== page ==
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Homework Help: Check that a set is closed, and that another is compact

  1. May 27, 2014 #1
    I have a problem with this excercise. Ironically I think I can manage the part that is supposed to be hardest, here is the problem:

    Let [itex](V,||\cdot||)[/itex], be a normed vector-space.

    a), Show that if A is a closed subset of V, and C is a compact subset of V, then [itex]A+C=\{a+c| a \in A, c \in C\}[/itex] is closed.

    b) Show that if both A and C are compact then A+C is compact.

    I think b was ok,so I tried that first: if we have a sequence from A+C: [itex]\{a_n+c_n\}[/itex], then [itex]\{a_n\}[/itex], has a subsequence converging to a, if we look the original sequence but only the indexes from the subsequence converging to a, then of these indexes of the sequence [itex]\{c_n\}[/itex], must have a subsequence converging to c, and since we then have convergence of a subsequence to a+c, we are done?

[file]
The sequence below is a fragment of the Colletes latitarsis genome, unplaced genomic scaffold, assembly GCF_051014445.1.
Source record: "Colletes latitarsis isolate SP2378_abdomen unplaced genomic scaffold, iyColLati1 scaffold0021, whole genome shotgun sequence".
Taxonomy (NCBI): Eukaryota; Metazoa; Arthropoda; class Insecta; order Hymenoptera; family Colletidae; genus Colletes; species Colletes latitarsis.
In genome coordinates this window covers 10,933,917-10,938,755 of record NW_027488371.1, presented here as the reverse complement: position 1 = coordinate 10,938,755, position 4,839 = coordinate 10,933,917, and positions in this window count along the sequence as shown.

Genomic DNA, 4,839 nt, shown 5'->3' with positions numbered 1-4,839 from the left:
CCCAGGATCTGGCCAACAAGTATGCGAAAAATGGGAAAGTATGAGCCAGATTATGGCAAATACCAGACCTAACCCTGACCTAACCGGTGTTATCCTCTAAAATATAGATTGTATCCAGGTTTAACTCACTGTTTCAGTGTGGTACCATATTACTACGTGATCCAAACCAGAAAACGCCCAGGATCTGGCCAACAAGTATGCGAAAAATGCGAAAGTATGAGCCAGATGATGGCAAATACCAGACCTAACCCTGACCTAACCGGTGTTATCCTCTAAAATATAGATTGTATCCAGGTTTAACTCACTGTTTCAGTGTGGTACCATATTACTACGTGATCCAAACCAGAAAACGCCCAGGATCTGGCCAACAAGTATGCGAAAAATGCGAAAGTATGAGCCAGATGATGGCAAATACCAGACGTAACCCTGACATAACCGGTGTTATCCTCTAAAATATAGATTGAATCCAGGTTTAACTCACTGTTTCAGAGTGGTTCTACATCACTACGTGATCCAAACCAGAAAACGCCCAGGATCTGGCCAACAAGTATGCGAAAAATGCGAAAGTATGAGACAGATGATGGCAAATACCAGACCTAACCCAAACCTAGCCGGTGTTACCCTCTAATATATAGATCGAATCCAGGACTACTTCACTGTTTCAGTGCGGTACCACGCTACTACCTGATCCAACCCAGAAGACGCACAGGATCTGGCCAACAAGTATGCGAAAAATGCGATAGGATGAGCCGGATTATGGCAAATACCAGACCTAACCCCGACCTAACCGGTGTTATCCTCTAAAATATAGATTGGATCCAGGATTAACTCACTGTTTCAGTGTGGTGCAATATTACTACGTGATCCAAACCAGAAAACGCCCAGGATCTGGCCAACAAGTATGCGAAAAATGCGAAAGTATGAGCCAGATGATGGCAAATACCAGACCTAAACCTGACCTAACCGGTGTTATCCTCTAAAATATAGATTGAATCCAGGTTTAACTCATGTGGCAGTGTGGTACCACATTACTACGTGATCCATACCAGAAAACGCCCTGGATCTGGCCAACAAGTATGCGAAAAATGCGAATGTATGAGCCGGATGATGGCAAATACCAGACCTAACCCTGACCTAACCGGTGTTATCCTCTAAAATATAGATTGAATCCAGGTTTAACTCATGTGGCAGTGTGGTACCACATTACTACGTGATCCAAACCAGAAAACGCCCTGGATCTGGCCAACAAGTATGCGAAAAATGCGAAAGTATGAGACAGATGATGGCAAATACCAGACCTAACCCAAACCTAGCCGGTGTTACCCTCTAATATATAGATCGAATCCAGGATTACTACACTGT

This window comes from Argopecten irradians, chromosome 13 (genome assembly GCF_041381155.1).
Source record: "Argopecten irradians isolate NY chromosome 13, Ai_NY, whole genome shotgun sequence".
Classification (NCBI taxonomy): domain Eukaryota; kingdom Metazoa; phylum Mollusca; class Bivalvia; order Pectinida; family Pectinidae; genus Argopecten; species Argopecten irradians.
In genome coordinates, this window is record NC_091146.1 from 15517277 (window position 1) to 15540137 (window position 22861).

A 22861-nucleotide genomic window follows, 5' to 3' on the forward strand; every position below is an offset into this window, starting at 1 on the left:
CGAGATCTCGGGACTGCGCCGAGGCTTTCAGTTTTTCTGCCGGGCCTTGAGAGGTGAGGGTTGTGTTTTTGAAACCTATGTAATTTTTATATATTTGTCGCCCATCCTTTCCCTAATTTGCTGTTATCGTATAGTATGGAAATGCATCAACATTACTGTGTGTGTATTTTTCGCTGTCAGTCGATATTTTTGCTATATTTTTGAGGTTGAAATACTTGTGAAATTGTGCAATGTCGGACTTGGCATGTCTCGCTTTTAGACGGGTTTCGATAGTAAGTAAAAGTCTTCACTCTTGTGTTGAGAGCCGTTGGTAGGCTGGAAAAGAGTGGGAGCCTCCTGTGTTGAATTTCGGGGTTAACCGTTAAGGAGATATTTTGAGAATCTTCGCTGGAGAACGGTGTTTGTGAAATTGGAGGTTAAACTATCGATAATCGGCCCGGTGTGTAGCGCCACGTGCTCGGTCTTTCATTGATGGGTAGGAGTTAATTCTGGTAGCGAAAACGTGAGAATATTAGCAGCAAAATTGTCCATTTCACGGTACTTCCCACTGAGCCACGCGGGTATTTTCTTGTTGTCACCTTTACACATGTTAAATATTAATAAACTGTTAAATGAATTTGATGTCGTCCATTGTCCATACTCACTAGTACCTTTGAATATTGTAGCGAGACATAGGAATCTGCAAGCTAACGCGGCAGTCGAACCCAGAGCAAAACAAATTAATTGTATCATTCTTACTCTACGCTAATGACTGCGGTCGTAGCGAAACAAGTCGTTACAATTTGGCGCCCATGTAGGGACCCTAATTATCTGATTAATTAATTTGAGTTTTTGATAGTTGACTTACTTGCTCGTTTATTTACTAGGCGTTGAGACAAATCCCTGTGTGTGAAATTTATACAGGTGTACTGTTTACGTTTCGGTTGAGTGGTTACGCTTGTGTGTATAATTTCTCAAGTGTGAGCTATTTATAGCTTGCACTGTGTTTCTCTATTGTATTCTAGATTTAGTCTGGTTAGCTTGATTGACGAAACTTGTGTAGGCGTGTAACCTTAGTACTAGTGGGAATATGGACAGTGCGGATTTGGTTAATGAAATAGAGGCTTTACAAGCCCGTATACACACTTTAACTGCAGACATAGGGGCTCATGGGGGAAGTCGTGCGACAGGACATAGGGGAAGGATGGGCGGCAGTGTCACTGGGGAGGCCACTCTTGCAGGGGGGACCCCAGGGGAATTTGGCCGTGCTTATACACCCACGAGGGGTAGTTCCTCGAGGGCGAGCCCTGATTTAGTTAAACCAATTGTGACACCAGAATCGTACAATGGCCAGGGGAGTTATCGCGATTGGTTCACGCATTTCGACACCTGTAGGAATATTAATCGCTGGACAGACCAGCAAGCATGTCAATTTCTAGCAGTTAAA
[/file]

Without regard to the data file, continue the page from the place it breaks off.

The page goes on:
I struggle more with a).

    I thought that I could show that if ther is a sequence from A+C converging to a point, then this point must be in A+C. So I start with the sequence [itex]\{a_n+c_n\}[/itex], which I assume converges to b, I must show that b is in A+C.
    I get that since C is compact there must be a subsequence so that [itex]\{c_{n_k}\}[/itex], converges to an element c in C. Then using the same indexes [itex]\{a_{n_k}\}[/itex] must converge to b-c. But how do I proceed to show that b is in A+C?
    Last edited: May 27, 2014
  2. jcsd
  3. May 27, 2014 #2
    Will the sequence ##(a_{n_k} + c_{n_k})## converge?
  4. May 27, 2014 #3
    Yeah, that is a subsequence of the original sequence. And I started with the original sequence converging, and every subsequence of a converging sequence converges.
  5. May 27, 2014 #4
    So you know that ##(a_{n_k})## converges to ##b-c##. What can you conclude from ##A## being closed?
  6. May 27, 2014 #5
    Yeah I understand, b-c is in A, so (b-c)+c is in A+C.

  7. May 27, 2014 #6
    That's it!
  8. May 27, 2014 #7
    Thanks, vector-spaces are a little tricker than metric-spaces.
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